My Response: In such a woman-focused episode, it's surprising to realize how central Don remains: one of the three central storylines revolves around him and the child and old woman whose dramatic moments punctuate the narrative are also in his orbit. Don does not exactly cover himself in glory here, particularly when he presses Faye into service to watch Sally while he handles a business deal and a dead secretary. It's treated as a friendly favor, but they are professional peers as well as lovers and he is relegating her to de facto mother/babysitter. While she tells him he had no right to ask this of her, her distress suggests that she blames herself for being unable to fulfill a role she never sought. Despite this potentially relationship-ending transgression (Don insists her parental insufficiency doesn't matter to him but Faye feels defeated), Don does generally seem to be on an uptick here. Gone is the drunken mess of the season's first half and I don't expect him to return to that tailspin in the remaining episodes. Even if Faye ceases to provide a way out of that darkness, I think I have an idea what will: it will be kind of a brilliant, subtle culmination of many hints along the way. I won't say more than that because my suspicions rely partly on one of the few clips I've seen from later episodes; based on that, I actually should have more definitive expectations - but, well, I'll return to the subject when appropriate.

The fact that, perpetual protagonist Don aside, the episode is largely told from the female characters' points of view only underscores how thoroughly Betty has drifted from its core - the balance of sympathy for this always-difficult character has definitively tipped in the other direction. Aside from the one episode in which she sent Sally to therapy, we are mostly kept at a distance. Given that fact, I like how Waller, Weiner, and Uppendahl handle her this episode, one of many ways the show allows time to transform our perspectives while retaining enough recall for thought-provoking mental juxtapositions. So it is when Betty arrives at SCDP, impressing not just Sally but unfamiliar figures like Meg as a forbidding, almost impossible-to-understand figure: the starched matriarch who comes to us fully formed, clad in her pearls like a coat of armor. We can see and share this viewpoint as an audience even while simultaneously remembering all the doubts, anxieties, and frustrations that brought Betty to this point. By setting itself so far in the past, at the outset of an epoch of change, Mad Men immediately takes on the feel of an origin story. But an origin story for what exactly, for whom? In this moment, a sense emerges - one that has been peeking around the corner throughout season four as Sally becomes more crucial - that this is in a way her origin story, or rather the origin story of the hegemonic consciousness her generation would pioneer. More succinctly, Mad Men bears witness to the birth of the world we know by showing us where it came from.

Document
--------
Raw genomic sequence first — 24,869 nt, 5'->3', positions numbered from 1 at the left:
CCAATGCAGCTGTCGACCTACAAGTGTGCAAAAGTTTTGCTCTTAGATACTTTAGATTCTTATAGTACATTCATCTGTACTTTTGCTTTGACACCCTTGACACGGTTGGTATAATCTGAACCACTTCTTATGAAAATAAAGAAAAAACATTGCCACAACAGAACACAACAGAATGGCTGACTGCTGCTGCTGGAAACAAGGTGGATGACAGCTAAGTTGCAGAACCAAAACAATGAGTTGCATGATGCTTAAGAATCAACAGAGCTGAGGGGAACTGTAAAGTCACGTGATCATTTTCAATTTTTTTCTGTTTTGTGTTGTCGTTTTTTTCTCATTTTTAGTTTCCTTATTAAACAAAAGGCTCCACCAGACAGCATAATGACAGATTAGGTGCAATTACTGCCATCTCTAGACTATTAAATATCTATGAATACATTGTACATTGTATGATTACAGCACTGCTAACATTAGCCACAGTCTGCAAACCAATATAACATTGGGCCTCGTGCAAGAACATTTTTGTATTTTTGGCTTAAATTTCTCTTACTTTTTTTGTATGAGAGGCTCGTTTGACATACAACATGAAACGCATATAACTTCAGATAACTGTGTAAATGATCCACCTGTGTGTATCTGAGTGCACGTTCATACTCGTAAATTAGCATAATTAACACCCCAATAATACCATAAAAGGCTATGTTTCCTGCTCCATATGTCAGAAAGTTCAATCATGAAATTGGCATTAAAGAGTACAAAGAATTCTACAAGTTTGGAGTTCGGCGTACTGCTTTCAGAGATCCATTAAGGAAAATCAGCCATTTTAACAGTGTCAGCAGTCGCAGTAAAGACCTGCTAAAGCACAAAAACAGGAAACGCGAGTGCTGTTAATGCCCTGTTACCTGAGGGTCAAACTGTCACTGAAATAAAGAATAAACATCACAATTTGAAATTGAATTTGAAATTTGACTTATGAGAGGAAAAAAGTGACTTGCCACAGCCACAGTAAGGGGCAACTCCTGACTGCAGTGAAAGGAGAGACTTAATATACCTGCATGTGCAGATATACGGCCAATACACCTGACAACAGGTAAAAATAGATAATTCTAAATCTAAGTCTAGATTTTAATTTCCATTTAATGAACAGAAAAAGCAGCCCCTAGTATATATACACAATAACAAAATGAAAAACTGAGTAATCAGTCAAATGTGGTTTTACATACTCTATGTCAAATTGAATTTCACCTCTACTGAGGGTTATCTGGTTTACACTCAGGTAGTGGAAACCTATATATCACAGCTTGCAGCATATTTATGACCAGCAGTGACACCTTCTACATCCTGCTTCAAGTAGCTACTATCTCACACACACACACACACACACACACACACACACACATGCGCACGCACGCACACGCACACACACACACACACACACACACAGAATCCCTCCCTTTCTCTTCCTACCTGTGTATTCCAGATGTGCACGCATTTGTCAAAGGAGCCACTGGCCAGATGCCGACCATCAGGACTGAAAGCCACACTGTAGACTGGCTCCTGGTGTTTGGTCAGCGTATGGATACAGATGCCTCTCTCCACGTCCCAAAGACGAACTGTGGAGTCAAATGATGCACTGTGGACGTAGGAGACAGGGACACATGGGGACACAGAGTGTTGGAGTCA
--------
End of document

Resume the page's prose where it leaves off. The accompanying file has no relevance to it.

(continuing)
In the seventies, eighties, and beyond (possibly right up until the middle of the last decade, and we're still in the process of transitioning) our culture was dominated by the baby boomer perspective; its language, its reference points, and (most significantly here) its distanced perception of its own parent's very different ethos. Few if any silent generation members were involved with Mad Men's creation (one of the few, Barbet Schroeder, who directed the Kennedy assassination episode, was paired with a millennial writer). Indeed, many are closer to Gen X than even the boomers and would have little to no memory of the sixties (Weiner himself was four when the decade ended). Sally, present but more an observer than a participant, can serve as a surrogate. And by the end of the series, with the post-sixties world that these writers and directors grew up in fully established, presumably the teenage Sally will be more at home within it than the postwar grown-ups who were completely in control when Mad Men began. For now she's trying to piece together the rules of their arcane world not just as a matter of curiosity but survival: unlike us, she doesn't know what's on the horizon and may reasonably presume that she'll have to accept this way of life rather than rebel - her attempts to run away will only lead her to fall flat on her face. Then again, what's the alternative to that desperate, failed dash and collapse? Follow these rules and eventually end up dead in a chair in her late sixties, the dutiful servant shuffled off (can't disrupt the turning of the wheel in which she was just another cog)? The questions are both generational and gendered, and it's doubtful that, in this moment at least, the three women on the elevator would offer many words of encouragement in response to Sally's wordless perplexity.